Saturday, August 23, 2008

l-r: James Williams, Elayn J. Taylor, James Alfred.
Photo by Ann Marsden, courtesy Penumbra Theatre.

Penumbra's "Fences"
The Definitive Production

From the Strib:

'Fences' is intimate, powerful

THEATER REVIEW: Director Lou Bellamy and his gifted cast have delivered a riveting production of August Wilson's masterwork about a bitter former baseball player.

By ROHAN PRESTON, Star Tribune

James A. Williams, who plays Troy, gives the performance of his life. From his thunderous laughter and the taut veins in his neck to the flash of anger in his eyes, Williams delivers a chiseled and engrossing performance as the brokenhearted center of August Wilson's Pulitzer Prize-winning 1985 masterwork.

There is not one false note in Lou Bellamy's funny, robust and riveting staging of this drama. He hits it way out of the park.

The play has a distinguished production history. James Earl Jones won a Tony Award for playing Troy on Broadway. But he has some serious competition at Penumbra, not least because the house is so intimate that you feel the energy of the actors as they whoosh by you on the way to the stage or as they coo or curse.

This show is so nuanced and palpable that it feels like you have been thrust into a dream. There are many elements of the design, including Don Darnutzer's ghost lights and C. Lance Brockman's set, that underscore the immediacy of the work.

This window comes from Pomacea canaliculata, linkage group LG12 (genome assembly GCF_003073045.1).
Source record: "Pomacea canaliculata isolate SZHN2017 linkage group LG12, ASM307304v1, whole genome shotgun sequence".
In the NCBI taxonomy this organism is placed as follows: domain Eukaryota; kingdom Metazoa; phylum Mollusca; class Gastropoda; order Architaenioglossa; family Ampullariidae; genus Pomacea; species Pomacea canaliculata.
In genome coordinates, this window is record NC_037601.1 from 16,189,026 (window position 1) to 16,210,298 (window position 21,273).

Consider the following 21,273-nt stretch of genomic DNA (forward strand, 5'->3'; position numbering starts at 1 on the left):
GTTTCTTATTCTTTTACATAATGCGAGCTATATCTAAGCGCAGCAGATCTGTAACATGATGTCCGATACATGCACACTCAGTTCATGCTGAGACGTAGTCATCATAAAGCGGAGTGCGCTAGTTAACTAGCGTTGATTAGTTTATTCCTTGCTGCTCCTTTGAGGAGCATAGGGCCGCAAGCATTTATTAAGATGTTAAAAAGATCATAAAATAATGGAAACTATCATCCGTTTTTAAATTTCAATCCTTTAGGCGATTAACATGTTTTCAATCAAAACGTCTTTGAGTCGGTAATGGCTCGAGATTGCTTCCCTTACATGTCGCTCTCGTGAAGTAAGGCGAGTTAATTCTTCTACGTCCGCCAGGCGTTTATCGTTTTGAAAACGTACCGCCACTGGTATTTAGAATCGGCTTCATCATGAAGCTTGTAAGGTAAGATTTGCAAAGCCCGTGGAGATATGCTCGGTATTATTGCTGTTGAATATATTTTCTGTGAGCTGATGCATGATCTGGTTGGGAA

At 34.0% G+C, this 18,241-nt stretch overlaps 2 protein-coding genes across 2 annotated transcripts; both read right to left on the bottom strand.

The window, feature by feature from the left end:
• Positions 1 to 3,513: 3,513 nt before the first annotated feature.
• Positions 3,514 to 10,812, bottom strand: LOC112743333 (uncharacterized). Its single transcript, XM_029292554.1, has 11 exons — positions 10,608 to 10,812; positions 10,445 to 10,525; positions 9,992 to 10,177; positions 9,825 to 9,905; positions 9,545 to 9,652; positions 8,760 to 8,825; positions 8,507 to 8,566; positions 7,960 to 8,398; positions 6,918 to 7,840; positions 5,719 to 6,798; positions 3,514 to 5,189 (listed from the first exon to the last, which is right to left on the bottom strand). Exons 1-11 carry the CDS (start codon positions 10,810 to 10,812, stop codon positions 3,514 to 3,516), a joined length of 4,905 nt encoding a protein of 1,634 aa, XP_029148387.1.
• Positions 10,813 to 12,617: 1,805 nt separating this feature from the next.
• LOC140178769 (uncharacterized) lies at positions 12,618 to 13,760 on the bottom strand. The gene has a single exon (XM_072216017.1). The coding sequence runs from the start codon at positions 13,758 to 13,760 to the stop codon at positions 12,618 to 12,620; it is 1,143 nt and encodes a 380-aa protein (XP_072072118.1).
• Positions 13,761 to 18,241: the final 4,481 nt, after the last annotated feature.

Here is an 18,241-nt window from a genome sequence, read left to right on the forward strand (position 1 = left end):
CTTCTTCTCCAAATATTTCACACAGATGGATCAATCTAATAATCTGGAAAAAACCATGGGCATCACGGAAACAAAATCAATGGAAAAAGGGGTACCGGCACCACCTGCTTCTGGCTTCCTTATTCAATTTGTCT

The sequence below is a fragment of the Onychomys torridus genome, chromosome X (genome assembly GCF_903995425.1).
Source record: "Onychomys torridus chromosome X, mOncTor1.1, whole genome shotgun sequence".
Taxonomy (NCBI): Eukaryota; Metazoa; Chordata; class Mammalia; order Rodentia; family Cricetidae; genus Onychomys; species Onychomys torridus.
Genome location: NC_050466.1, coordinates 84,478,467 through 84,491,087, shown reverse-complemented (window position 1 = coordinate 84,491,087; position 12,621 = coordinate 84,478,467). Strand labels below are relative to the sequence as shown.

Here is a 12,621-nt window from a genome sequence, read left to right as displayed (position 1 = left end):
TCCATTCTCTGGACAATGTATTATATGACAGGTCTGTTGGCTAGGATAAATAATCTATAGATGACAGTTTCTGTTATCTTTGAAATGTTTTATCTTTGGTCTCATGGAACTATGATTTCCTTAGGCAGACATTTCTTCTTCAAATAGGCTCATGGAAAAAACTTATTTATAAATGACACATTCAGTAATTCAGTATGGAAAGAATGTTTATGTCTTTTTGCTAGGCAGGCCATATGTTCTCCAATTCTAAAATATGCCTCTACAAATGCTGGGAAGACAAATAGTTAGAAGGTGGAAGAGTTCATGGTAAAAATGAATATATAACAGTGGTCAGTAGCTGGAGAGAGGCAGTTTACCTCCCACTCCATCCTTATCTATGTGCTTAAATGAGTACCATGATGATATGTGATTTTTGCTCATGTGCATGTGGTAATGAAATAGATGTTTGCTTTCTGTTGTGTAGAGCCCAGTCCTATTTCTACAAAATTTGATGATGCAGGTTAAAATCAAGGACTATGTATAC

From the Pioneer Planet:

Theater review: Penumbra knocks one out of the park with 'Fences'

By Dominic P. Papatola

Article Last Updated: 08/22/2008

Great hitters will tell you that, when they're in the groove, time seems to slow down. They can see the ball as it's released from the pitcher's hand, note its precise rotation, anticipate its dips and bends, maybe even count the seams. Putting the bat to that hurled sphere — a difficult task complicated by external physics and internal pressures — seems, in that moment, to be a doable, even routine job.

You have to believe that James A. Williams felt that way at Thursday's opening night of "Fences" at Penumbra Theatre Company.

Playing former Negro League great Troy Maxon in August Wilson's Pulitzer Prize-winning play about responsibility, opportunity and inter-generational conflict, Williams is a commanding, powerful presence. Even by the standards of Penumbra — one of the nation's top interpreters of Wilson's work — this performance is one for the ages.

It's a role of Shakespearean scope and heft, and Williams finds every ounce. Powerfully built, with a bit of a paunch, he
has the precise look of a once-prime ballplayer gone to seed.

When Troy is backslapping with his old friend Bono (Marion McClinton, admirably knocking the rust off after many years away from the stage), Williams is hale and loose and loud and boisterous; an old dog who still has plenty of bite.

When he's dealing with his brother (James Craven, heart-rendingly childlike as a veteran gone slug-nutty after a head injury in World War II), Williams bends Troy toward tolerance and as close to compassion as the character's bearing allows.

And when he's jousting with his son (James T. Alfred, nicely nuanced and vulnerable as the talented athlete whose chance for a college scholarship rankles his father with reminders of his own unmet dreams), Williams can be perfectly terrifying, standing nose-to-nose with a stare that could boil lead.